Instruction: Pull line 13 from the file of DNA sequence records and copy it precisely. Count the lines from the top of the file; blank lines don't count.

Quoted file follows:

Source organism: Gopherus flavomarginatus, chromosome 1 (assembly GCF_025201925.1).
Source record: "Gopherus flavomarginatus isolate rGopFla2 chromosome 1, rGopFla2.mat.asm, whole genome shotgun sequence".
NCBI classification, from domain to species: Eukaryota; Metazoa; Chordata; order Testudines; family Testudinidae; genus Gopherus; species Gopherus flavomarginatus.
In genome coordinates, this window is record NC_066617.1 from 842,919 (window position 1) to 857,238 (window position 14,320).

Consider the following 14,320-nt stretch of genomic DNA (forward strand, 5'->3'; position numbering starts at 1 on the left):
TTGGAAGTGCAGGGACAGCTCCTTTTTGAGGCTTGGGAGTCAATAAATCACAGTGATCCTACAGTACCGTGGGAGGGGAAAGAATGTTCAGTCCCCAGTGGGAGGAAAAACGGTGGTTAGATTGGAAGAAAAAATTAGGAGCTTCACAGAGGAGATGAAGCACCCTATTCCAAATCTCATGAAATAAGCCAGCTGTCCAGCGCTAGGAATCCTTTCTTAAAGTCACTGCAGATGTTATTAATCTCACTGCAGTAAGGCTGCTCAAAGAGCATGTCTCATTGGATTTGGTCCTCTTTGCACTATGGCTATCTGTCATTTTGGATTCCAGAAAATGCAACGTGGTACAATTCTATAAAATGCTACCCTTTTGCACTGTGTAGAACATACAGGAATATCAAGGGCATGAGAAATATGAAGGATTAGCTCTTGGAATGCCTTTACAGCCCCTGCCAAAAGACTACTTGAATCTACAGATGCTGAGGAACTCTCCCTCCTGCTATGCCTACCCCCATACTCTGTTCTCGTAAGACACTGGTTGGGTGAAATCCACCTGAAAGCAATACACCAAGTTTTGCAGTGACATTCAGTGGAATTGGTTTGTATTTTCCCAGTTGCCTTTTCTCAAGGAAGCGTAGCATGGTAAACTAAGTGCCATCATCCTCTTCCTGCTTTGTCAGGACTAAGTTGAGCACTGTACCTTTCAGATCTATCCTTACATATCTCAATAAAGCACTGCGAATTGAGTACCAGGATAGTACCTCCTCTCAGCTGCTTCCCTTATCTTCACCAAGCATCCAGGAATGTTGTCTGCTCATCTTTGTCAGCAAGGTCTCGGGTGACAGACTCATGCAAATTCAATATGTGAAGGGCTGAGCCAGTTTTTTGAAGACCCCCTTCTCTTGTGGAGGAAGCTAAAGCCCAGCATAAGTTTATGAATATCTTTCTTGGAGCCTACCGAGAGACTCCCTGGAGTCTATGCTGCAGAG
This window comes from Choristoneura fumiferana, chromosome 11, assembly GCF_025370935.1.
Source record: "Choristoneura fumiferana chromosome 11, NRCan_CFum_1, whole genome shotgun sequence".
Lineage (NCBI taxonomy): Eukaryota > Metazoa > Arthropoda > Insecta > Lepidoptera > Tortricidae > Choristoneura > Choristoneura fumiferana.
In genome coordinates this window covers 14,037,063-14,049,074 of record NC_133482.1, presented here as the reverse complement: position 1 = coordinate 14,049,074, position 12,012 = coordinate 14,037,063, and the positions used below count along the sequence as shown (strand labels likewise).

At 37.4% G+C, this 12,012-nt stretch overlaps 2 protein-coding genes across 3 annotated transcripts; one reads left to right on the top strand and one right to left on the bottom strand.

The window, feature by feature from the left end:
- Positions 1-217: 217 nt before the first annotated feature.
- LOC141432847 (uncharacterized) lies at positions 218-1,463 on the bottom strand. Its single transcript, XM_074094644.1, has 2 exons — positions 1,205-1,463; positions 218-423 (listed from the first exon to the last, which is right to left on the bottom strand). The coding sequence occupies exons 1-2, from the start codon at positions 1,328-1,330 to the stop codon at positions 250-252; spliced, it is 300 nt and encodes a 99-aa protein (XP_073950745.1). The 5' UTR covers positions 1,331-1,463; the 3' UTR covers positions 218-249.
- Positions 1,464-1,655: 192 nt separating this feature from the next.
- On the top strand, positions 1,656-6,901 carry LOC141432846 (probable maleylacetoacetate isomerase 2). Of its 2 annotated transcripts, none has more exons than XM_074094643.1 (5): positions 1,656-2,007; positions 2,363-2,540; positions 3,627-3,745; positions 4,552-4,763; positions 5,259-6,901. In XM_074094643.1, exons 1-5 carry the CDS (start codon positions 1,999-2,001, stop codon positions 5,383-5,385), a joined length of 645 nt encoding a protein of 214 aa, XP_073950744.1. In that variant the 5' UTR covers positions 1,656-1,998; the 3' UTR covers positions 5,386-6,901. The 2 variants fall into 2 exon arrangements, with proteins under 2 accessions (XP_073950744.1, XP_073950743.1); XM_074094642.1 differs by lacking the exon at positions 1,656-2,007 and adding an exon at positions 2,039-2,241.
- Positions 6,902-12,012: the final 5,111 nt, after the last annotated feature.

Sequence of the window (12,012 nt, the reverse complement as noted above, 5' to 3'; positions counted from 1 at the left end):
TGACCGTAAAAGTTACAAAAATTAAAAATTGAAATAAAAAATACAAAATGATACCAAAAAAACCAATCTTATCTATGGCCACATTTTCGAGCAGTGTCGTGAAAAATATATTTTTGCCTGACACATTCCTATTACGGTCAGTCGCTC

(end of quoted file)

- Positions 1-217: 217 nt before the first annotated feature.